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Math continues to support drug court efforts, chief justice says

The finances remain firmly on the side of utilizing the state's drug and alcohol courts, the South Dakota's top judge said Thursday in Mitchell. South Dakota Supreme Court Justice David Gilbertson, speaking at the Mitchell Rotary Club's meeting a...

South Dakota Supreme Court Chief Justice David Gilbertson speaks Thursday during the Mitchell Rotary Club meeting at the Ramada Inn in Mitchell. (Marcus Traxler / Republic)
South Dakota Supreme Court Chief Justice David Gilbertson speaks Thursday during the Mitchell Rotary Club meeting at the Ramada Inn in Mitchell. (Marcus Traxler / Republic)
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The finances remain firmly on the side of utilizing the state's drug and alcohol courts, the South Dakota's top judge said Thursday in Mitchell.

South Dakota Supreme Court Justice David Gilbertson, speaking at the Mitchell Rotary Club's meeting at the Ramada Inn, said the cost savings and reduced recidivism rates among targeted offenders has allowed the the state's system to continue working.

For example, Gilbertson said, the state's costs for someone to be in the drug or alcohol court programs are about $8,000 per year. That is about one-third of what it costs taxpayers to house an inmate for a year at a state prison or penitentiary, which is about $20,000 to $25,000 per year.

Individuals in the drug and alcohol court programs also work jobs and provide for their families particularly children. Gilbertson noted there are 450 individuals in the state's drug and alcohol court programs, and 1,244 children under their parents' care. Instead of the state Department of Social Services providing for those children because their parents are in jail - at the estimated cost of $10,000 per year - those children are cared for by their working parents, who are also working to address their drug or alcohol addictions.

"You look at that math, that's the amount the state did not pay last year that they would have if the parents had gone to the pen," Gilbertson said. That totals about $12.4 million. "And the added benefit is that the person is employed and supporting themselves, which isn't happening in the pen."

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The program is for felony offenders who are over the age of 18 and are willing participants, excluding those with violent offenses and targeting those that allow for intensive supervision locally. Gilbertson noted the drug and alcohol program can't be operated in many communities smaller than Mitchell, because the need for local supervision and treatment programs are important. Some participants end up being tested multiple times per day in the program.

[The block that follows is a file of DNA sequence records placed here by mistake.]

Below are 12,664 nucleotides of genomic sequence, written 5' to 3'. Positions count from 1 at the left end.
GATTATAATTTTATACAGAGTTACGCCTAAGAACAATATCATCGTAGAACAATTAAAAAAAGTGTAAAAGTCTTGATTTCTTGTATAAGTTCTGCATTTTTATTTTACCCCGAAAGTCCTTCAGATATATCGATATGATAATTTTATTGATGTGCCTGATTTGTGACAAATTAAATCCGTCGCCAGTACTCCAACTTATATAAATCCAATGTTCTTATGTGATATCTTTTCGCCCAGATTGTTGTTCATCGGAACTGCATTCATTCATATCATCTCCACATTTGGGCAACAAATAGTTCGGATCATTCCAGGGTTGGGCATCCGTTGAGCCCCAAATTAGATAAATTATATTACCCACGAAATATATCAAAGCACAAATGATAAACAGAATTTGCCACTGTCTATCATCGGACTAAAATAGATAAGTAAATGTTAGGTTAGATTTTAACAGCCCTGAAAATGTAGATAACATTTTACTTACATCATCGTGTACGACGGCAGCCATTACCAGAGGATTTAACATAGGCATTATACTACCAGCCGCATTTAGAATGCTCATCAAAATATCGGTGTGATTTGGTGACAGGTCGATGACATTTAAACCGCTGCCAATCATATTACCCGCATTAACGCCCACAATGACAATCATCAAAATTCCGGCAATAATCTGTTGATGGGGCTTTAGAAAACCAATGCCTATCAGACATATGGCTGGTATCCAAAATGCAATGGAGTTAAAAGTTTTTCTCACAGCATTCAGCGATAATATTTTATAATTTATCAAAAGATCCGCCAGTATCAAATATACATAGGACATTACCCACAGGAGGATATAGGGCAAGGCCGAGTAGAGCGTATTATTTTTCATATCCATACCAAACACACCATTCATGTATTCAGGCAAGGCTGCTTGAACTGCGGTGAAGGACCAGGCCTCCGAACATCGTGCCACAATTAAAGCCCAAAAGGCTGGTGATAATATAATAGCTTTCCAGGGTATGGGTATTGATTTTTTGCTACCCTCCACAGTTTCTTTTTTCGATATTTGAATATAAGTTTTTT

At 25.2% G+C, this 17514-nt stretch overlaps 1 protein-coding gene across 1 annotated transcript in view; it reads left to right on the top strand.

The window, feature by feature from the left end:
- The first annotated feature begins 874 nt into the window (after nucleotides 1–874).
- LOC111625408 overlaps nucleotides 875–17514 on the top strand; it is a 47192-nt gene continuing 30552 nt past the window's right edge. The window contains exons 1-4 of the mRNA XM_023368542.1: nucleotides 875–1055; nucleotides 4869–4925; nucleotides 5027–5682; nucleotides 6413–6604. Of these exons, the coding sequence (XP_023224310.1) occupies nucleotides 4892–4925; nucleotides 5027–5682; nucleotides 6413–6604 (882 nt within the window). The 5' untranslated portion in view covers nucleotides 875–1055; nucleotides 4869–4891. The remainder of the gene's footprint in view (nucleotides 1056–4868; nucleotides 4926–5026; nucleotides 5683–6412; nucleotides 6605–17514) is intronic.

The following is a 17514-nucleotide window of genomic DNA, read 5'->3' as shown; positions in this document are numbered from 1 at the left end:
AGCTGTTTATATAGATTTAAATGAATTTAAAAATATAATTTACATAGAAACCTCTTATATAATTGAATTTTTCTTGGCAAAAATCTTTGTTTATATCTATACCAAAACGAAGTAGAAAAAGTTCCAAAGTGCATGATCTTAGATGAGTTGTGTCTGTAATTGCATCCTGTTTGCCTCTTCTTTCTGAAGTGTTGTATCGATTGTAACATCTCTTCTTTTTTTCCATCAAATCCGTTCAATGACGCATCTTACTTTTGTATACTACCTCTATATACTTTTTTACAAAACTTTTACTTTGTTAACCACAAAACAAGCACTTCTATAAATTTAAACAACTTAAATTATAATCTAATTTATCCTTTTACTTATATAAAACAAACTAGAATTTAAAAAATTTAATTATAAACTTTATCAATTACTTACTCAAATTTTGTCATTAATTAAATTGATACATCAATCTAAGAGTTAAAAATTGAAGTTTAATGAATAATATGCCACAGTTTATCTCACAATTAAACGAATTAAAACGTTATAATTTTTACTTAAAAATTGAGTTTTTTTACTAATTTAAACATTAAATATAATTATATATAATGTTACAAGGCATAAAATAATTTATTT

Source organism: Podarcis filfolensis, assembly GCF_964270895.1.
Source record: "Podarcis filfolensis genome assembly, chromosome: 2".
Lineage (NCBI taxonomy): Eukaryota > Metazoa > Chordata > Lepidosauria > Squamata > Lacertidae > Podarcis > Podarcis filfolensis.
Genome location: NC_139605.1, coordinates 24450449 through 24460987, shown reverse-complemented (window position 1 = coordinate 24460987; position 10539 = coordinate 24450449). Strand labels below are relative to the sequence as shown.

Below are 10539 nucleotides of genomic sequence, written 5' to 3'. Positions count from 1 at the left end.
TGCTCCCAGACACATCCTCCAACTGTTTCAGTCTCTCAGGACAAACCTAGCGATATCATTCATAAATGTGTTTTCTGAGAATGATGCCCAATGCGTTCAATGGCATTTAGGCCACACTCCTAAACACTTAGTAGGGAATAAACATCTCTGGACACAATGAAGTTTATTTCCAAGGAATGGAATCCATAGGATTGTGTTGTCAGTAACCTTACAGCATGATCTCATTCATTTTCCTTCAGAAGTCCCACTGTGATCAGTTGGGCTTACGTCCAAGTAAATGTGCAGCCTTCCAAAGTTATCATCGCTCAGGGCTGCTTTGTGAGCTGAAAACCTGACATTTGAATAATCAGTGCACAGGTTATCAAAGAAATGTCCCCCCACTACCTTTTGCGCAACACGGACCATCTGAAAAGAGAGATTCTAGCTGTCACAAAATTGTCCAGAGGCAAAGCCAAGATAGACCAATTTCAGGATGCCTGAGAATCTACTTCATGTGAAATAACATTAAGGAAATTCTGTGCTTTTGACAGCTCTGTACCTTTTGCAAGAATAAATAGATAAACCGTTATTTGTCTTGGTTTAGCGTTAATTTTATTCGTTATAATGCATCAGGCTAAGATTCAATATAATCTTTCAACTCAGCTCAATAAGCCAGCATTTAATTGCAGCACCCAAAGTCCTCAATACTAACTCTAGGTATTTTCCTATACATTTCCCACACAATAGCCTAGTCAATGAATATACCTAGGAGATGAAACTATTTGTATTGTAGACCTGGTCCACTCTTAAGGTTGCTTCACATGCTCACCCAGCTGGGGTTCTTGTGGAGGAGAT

Gilbertson noted his own views changed over the years on the subject. He said when he was a prosecutor, he viewed drug court programs as being a get-out-of-jail-free card.

But now, he said it's clear that drug and alcohol treatment courts help keep recidivism low, with an 80 percent success rate.

"They work," he said simply to a room of about 50 community members. "We are in every city in South Dakota that is large enough to support these types of programs because they have the treatment facilities. We're ridding these people, hopefully, of their addictions and getting them back in the workforce and supporting their families. It's a win-win deal for everybody.

Gilbertson also touched on a few other key topics to the state's judicial system:

• Gilbertson served on the task force in 2017 that was involved in studying the University of South Dakota's law school location, whether it should be in Vermillion or moved to Sioux Falls. Gilbertson was among those who voted 8-5 to leave it as is, but said ultimately, the Legislature and Board of Regents will have the final say. The costs of building new facilities in Sioux Falls - estimated at $30 million - could be a determining factor in staying in Vermillion, which is one of the smallest cities hosting a law school in the nation.

• Along those lines, South Dakota's pass-rate for prospective lawyers passing the bar exam is at about 50 percent. Gilbertson said that's due to numerous factors, including the number of law school attendees has declined due to the cost of enrollment and some students struggling to pass the test.

• Watching the U.S. Supreme Court hear a case appealed from South Dakota has been "interesting," Gilbertson said. He was referring to a case that ruled companies only had to collect sales tax in states where they are physically located. It was argued before the highest court in April and is expected to have a decision come down before the end of June. South Dakota is hoping to repeal the 1992 decision. "How it's going to turn out? Nobody has a clue," he said, noting it's rare for a South Dakota lawsuit to make national news.

Related Topics: CRIME
Traxler is the assistant editor and sports editor for the Mitchell Republic. He's worked for the newspaper since 2014 and has covered a wide variety of topics. He can be reached at mtraxler@mitchellrepublic.com.
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